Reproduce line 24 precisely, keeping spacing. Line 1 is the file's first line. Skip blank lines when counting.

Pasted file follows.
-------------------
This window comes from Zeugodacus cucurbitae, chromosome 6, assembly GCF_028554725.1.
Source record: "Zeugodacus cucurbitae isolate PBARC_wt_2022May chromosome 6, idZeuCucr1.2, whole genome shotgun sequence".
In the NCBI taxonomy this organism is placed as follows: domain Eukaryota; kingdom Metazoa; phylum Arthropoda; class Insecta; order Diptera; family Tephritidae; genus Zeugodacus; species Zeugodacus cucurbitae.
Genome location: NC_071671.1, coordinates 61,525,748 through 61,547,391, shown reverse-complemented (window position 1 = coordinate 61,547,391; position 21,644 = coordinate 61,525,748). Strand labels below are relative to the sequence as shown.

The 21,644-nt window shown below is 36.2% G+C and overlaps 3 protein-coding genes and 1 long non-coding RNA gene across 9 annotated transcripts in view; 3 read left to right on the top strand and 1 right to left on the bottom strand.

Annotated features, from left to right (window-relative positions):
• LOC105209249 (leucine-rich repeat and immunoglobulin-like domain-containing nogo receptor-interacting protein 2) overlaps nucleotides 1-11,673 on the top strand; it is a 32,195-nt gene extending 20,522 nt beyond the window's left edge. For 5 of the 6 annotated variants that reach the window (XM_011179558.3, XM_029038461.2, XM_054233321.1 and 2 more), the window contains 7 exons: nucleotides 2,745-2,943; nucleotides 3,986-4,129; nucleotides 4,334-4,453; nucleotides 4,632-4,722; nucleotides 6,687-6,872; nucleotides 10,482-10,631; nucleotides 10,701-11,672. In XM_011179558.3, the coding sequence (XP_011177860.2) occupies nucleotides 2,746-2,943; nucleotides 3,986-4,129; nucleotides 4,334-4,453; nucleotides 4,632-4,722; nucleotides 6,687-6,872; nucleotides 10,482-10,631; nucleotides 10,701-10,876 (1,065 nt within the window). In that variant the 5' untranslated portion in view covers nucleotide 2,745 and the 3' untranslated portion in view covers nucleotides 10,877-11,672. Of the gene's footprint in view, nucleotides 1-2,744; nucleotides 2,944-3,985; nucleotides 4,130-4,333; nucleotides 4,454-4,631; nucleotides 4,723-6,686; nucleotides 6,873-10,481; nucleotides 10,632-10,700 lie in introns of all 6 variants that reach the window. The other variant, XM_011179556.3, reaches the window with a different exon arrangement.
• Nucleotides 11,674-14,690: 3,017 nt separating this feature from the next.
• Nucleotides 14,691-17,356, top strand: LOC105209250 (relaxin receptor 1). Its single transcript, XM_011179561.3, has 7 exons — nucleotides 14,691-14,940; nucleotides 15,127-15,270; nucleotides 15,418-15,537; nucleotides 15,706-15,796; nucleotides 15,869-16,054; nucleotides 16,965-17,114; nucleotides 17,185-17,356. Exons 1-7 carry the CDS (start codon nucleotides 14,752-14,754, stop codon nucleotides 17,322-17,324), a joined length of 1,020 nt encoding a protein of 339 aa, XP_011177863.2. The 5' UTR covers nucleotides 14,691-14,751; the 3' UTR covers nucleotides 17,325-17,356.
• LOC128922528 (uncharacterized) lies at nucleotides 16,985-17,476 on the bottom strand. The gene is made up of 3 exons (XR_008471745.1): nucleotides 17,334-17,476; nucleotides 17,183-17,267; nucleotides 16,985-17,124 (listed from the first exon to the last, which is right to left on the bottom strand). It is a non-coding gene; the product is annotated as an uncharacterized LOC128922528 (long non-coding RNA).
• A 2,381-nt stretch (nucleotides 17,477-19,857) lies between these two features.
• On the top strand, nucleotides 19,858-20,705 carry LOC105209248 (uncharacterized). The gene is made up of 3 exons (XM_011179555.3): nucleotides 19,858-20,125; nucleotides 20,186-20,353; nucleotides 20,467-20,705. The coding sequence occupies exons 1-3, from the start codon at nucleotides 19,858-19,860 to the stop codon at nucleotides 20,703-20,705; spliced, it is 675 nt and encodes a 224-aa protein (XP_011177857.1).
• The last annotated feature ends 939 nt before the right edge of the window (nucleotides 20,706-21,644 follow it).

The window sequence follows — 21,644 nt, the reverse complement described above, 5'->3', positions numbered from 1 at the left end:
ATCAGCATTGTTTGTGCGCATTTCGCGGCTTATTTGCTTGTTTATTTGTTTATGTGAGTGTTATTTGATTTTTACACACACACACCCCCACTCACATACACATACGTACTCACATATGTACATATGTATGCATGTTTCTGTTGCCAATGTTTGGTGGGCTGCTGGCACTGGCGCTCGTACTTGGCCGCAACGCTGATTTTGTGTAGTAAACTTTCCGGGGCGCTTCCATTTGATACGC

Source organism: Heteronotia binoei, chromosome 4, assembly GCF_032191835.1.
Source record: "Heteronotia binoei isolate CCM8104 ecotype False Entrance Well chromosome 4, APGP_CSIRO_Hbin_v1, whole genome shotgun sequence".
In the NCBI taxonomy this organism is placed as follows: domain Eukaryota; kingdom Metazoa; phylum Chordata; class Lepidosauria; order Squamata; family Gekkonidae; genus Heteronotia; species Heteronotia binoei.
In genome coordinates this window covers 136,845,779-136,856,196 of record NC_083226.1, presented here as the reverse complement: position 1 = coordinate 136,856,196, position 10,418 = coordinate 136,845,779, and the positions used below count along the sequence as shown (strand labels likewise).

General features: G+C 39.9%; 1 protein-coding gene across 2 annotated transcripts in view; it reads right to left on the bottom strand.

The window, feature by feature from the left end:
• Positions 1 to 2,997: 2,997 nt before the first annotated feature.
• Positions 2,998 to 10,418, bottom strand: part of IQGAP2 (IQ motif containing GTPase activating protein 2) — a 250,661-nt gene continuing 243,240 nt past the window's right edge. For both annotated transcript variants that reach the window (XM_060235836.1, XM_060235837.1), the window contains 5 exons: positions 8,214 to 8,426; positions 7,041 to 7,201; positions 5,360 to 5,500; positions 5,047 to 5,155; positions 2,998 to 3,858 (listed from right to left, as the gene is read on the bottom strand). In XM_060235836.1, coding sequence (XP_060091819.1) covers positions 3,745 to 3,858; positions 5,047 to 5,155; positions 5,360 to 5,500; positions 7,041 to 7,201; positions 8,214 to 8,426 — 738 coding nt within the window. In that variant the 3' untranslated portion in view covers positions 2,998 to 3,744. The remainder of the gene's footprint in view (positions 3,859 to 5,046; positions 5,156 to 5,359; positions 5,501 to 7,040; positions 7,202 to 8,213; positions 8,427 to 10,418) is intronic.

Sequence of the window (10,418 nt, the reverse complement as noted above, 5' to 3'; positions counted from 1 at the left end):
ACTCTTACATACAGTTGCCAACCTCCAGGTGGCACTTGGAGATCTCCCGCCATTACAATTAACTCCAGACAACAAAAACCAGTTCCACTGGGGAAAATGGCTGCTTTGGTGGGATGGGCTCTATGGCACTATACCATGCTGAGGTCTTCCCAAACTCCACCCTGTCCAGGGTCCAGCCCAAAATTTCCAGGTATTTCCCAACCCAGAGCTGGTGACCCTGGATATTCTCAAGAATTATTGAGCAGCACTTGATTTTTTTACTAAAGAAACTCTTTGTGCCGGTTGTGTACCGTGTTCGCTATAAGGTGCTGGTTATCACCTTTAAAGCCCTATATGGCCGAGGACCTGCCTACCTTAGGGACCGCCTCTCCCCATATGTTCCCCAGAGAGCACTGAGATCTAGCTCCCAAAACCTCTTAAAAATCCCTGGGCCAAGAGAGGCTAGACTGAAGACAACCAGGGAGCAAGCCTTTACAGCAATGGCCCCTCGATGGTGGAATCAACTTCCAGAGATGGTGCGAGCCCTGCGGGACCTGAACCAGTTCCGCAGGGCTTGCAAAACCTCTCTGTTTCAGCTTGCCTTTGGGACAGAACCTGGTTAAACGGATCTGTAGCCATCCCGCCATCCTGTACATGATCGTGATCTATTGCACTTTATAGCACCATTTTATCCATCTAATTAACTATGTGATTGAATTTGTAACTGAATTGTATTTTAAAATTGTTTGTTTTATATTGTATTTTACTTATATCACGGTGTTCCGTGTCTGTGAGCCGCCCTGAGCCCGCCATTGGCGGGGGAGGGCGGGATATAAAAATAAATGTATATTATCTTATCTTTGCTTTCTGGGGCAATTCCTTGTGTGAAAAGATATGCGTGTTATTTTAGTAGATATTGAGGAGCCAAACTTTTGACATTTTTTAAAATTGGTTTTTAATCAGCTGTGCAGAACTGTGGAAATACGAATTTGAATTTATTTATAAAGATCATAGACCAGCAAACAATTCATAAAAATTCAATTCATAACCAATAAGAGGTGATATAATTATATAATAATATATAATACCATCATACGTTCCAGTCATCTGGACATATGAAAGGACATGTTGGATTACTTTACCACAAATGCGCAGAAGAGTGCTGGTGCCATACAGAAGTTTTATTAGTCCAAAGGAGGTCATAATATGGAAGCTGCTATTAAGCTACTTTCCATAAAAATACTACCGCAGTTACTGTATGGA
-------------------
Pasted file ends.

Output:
Sequence of the window (10,418 nt, the reverse complement as noted above, 5' to 3'; positions counted from 1 at the left end):